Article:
Monthly Archives: November 2020

Learn How To Say No…

Welcome back to That’s What Pea Said

In my experience, one of the most common hurdles people face when wanting to learn how to set boundaries is that they feel that they are unable to learn to say no to others. I’ve curated a list of 10 methods which in my experience make it easier to learn and impliment this essential skill.

When learning to say no, the most important thing to help you focus and to keep your focus on track is to be clear of your vision. In its most simple and basic form, if something aligns with your vision says yes and if it does not align with your vision, say no. If you’re not sure of your vision, hold fire and take some time to think about it. In the meantime, you are still not obliged to say yes to something you don’t feel comfortable with.

𖤐 Following on from this, it is important that you know and understand the implications and the consequences, of you saying yes. In its simplest terms – if you say yes to something which does not align with your vision you will be staring yourself to drift away from you vision. This point supports the importance of knowing and understanding your vision. If you’re unsure and have any doubts, re-visit the first point.

𖤐 In order to feel confident with your decision to say no, you need to both accept and feel comfortable with the notion that it is okay to say no. You need to understand why you are saying no and remind yourself of this until it becomes second nature. If this is something which you struggle with, I suggest writing yourself reminders: on your phone, on a post-it or anywhere that will remind you that it’s okay to say no.

𖤐 It is important that you do not over complicate things and remember that you don’t always owe an explanation for your decision. If however, you feel it to be either important or necessary to provide an explanation, be sure to keep it simple. Ensure that you don’t flower things up, or make excuses and apologies for your decision. Keeping this simple does not deter away from your decision or from your boundaries.

𖤐 Be respectful – whilst you have every right to say no and you don’t owe anyone an explanation, it is equally as important to be respectful of the individual on the receiving end of your ‘no’. The other party may feel hurt and this is okay, their feelings are valid. However, their feelings are not your fault or your responsibility. It is important to be mindful that the recipient may use guilt or manipulation to influence your decision however you should not let this change your mind. Equally, you shouldn’t use your assertiveness as an opportunity to gloat or be spiteful.

𖤐 This suggestion is entirely optional, however it can sometimes be beneficial to be prepared to offer an alternative to the suggestion which you are declining. On occasions, providing a suitable alternative is an easy way to compromise or ease any upset caused by your decision. In some cases, there is no viable alternative, or you may not wish to provide one, however I think it is always something worth considering.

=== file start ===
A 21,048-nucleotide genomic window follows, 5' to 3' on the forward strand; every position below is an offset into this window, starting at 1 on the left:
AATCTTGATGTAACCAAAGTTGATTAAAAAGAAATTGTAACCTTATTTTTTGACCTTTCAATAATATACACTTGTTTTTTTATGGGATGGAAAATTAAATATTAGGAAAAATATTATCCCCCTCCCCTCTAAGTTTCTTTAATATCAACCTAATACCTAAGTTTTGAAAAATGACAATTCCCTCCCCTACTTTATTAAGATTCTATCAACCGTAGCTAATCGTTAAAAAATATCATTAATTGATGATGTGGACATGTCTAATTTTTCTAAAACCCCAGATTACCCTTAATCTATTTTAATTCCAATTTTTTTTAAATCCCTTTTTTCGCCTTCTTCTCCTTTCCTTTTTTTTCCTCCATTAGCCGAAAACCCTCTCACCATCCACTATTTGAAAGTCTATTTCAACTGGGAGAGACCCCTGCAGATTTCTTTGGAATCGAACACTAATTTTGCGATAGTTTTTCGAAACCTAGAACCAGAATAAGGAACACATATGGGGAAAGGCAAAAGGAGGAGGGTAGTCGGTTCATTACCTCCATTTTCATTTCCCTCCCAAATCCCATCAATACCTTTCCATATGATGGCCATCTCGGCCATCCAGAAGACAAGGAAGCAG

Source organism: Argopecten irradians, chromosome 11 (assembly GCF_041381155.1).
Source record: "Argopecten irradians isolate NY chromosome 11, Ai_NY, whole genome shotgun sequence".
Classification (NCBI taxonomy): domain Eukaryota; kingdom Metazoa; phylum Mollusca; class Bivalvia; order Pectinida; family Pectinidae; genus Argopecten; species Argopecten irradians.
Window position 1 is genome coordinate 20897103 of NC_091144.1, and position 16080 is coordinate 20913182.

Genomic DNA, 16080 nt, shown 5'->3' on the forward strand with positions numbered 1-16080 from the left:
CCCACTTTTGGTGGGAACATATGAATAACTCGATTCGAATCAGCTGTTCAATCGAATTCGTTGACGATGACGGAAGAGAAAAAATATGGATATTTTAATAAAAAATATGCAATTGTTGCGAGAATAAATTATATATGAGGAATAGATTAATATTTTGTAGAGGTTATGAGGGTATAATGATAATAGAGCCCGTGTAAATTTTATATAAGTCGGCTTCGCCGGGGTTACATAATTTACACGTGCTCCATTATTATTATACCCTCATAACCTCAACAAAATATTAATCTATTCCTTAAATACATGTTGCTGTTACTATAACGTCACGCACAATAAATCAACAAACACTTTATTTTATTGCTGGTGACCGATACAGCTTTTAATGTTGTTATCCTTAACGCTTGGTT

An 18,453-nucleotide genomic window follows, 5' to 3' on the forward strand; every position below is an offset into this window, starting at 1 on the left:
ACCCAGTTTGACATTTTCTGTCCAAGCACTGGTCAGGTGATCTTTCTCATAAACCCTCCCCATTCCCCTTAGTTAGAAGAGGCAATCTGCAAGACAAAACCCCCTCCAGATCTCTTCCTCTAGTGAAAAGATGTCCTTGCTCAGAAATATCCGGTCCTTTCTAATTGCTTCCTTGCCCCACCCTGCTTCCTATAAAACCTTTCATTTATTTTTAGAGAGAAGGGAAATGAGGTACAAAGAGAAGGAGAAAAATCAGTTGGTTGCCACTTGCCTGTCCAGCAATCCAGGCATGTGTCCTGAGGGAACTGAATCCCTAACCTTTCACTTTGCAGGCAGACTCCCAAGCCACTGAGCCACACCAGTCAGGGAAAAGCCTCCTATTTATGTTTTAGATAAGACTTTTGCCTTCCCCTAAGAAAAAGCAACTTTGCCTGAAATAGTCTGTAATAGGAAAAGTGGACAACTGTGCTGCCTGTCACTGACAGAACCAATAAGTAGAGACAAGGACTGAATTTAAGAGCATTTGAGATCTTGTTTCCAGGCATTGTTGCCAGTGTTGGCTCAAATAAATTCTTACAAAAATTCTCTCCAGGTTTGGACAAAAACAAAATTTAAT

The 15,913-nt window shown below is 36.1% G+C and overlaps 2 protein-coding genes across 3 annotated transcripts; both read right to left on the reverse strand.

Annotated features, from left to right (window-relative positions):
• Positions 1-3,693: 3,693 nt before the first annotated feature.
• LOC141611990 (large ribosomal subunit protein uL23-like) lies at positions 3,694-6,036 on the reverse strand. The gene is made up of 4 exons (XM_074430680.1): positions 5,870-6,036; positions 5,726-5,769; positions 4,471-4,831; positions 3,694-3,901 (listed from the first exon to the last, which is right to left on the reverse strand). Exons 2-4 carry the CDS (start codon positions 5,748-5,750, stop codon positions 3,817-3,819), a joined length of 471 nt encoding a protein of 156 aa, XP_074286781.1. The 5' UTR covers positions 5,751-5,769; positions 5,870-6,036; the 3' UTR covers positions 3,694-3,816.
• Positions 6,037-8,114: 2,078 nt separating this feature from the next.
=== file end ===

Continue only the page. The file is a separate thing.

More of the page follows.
𖤐 Take control and learn to make yourself less accessible. This is crucial when learning to say no and set boundaries. There are a number of ways in which you can do this and whilst I will be sharing a complete guide to this, the first steps you can take are to limit the communication apps you use and the hours in which your notifications are on.

𖤐 Write everything down. This applies to many areas of our lives, however it’s particularly effective to aid us when we are learning to say no and set boundaries. Taking the time to write down your thoughts will enable you to process them in a coherent manner and it allows you to take the time you need to focus, understand and reflect upon your thoughts, should you need a reminder. I cannot stress the importance of this enough, especially if you are feeling overwhelmed.

𖤐 Delay your response: You are never obliged to provide an immediate response – especially when you feel uncomfortable with giving your response. In some situations a delayed response may increase your anxieties however this is something you can distinguish and if you are unsure, take a breather and hold fire.

𖤐 Finally, it is important to understand that no response is still a valid response. On some occasions simply no response is more powerful than giving a response, however this is something which you have to feel comfortable with, in order to drawer a line and move forwards. Achieving this level of acceptance takes time, however it’s not impossible and from my experience can be highly effective.

I understand that these suggestions may feel overwhelming and so it’s important that you take your time and don’t expect an instant change or quick fix. If you have any questions or successes, let me know xo

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